2 cups sliced and seeded kumquats

1 cup fresh orange juice

3 tablespoons sugar

2 tablespoons whole pink peppercorns, cracked

1 tablespoon ginger juice (squeezed from 3 tablespoons grated peeled fresh ginger)

Jam, like the ones that have come before, includes pieces of fruit, but no skin or rind. Marmalade, on the other hand, is fruit cooked with its rind in sugar. This marmalade, made with kumquats, is used in Onion Soup. The two that follow are prepared the same way but produce very different results.

1. Bring 3 cups water to a boil and blanch the kumquat in the water for about 2 minutes; this will remove some of the bitterness from the peel. Drain and let dry.

2. In a pan over low heat, simmer the orange juice and sugar until the sugar has dissolved. Add the kumquats, peppercorns, and ginger juice. Simmer, stirring occasionally, until the mixture becomes a thick, syrupy paste, 30 to 40 minutes.

3. Remove from the heat and let cool. Store covered in the fridge for up to 1 month.

VARIATION

LEMON–BLACK PEPPER MARMALADE

Blanch 2 cups diced and seeded lemon (with peel) as in step 1 of Kumquat–Pink Peppercorn Marmalade. In a pan over low heat, simmer ¼ cup fresh lemon juice and ¼ cup sugar until the sugar has dissolved. Add 2 tablespoons grated lemon zest and 2 tablespoons cracked black peppercorns and proceed as in step 2 of Kumquat–Pink Peppercorn Marmalade.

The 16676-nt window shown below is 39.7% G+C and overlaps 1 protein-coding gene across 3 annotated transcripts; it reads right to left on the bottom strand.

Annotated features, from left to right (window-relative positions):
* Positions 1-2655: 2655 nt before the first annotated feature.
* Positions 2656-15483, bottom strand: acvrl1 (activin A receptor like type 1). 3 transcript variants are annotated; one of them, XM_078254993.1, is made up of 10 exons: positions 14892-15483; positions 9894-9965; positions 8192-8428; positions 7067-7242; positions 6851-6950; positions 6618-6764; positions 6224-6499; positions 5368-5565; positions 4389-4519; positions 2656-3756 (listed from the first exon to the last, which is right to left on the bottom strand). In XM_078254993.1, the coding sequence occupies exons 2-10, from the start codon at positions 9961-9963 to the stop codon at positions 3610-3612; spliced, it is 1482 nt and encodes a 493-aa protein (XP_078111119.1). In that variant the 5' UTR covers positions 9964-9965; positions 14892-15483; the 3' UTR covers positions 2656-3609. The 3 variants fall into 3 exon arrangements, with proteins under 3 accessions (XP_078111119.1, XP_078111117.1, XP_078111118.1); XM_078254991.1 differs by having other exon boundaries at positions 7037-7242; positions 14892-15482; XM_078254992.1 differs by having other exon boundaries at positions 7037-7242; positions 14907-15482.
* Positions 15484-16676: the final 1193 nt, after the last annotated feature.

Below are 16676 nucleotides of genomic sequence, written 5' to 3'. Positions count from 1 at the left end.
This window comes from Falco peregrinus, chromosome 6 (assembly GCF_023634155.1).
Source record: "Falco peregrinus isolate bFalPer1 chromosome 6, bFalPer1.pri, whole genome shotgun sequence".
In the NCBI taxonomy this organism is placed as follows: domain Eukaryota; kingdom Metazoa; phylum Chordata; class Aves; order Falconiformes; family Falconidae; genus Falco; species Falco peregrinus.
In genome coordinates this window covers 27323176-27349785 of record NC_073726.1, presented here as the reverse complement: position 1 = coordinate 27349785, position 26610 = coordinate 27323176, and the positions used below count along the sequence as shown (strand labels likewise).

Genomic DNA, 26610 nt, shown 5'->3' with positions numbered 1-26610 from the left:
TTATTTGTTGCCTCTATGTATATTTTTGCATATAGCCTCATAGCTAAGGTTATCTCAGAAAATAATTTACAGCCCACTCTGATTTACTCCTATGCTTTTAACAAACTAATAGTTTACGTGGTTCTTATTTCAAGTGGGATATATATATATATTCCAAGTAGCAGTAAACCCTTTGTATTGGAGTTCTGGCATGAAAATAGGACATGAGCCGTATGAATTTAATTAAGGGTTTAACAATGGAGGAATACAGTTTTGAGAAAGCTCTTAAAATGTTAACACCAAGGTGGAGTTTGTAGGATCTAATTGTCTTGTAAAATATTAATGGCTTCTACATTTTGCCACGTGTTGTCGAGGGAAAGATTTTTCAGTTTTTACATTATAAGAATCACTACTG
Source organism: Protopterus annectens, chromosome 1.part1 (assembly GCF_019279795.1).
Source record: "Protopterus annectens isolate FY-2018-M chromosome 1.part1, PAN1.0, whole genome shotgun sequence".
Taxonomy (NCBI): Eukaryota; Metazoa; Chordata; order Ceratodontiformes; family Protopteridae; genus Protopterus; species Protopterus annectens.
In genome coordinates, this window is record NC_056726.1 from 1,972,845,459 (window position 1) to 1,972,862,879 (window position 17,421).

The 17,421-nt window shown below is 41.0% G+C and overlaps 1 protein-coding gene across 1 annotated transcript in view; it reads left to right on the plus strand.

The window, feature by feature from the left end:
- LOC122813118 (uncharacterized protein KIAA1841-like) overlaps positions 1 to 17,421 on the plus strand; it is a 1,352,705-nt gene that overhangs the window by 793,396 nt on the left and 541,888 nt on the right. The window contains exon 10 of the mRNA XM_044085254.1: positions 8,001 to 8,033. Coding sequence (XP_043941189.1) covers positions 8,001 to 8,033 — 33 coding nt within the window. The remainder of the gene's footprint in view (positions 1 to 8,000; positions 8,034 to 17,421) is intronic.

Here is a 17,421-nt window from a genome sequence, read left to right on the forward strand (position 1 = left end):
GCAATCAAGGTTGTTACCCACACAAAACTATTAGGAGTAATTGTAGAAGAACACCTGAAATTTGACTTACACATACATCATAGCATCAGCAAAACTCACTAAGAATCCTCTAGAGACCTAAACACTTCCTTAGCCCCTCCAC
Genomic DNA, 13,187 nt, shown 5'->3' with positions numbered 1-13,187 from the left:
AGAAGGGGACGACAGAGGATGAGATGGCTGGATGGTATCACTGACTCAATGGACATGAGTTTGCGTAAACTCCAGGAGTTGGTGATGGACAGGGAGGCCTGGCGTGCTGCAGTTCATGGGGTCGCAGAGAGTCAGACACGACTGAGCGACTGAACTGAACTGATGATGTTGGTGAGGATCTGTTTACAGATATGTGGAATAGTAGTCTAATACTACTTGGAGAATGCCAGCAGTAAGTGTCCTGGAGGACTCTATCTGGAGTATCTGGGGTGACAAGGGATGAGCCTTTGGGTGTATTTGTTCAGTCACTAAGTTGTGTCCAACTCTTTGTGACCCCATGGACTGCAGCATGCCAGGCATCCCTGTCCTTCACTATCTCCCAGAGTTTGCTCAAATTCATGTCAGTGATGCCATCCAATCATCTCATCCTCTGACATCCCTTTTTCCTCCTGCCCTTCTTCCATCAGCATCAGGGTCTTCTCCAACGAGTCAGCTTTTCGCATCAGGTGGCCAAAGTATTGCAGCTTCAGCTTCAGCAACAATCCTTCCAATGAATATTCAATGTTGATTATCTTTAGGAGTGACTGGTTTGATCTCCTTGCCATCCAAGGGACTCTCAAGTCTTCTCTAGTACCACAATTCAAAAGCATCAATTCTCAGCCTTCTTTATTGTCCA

GRAPEFRUIT-CORIANDER MARMALADE

In a dry pan on medium heat, toast 2 tablespoons coriander seeds until fragrant, about 5 minutes. Set aside. Blanch 2 cups diced and seeded grapefruit, with peels, as in step 1 of Kumquat–Pink Peppercorn Marmalade. In a pan over low heat, simmer 1 cup fresh grapefruit juice and ¼ cup sugar until the sugar has dissolved. Add 2 tablespoons grated grapefruit zest and proceed as in step 2 of Kumquat–Pink Peppercorn Marmalade.

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MAKES 6 CUPS

1 cup chopped yellow onion

½ cup chopped carrot

½ cup chopped celery

¼ cup chopped fresh shiitakes

3-inch piece of lemongrass, bruised and sliced

4 garlic cloves, smashed

8 sprigs flat-leaf parsley

4 sprigs fresh cilantro

Dirt Candy’s basic stock is the basis for most of the dishes in this cookbook. All the ingredients should be chopped the same size and shape, as much as is possible, so they cook at the same speed.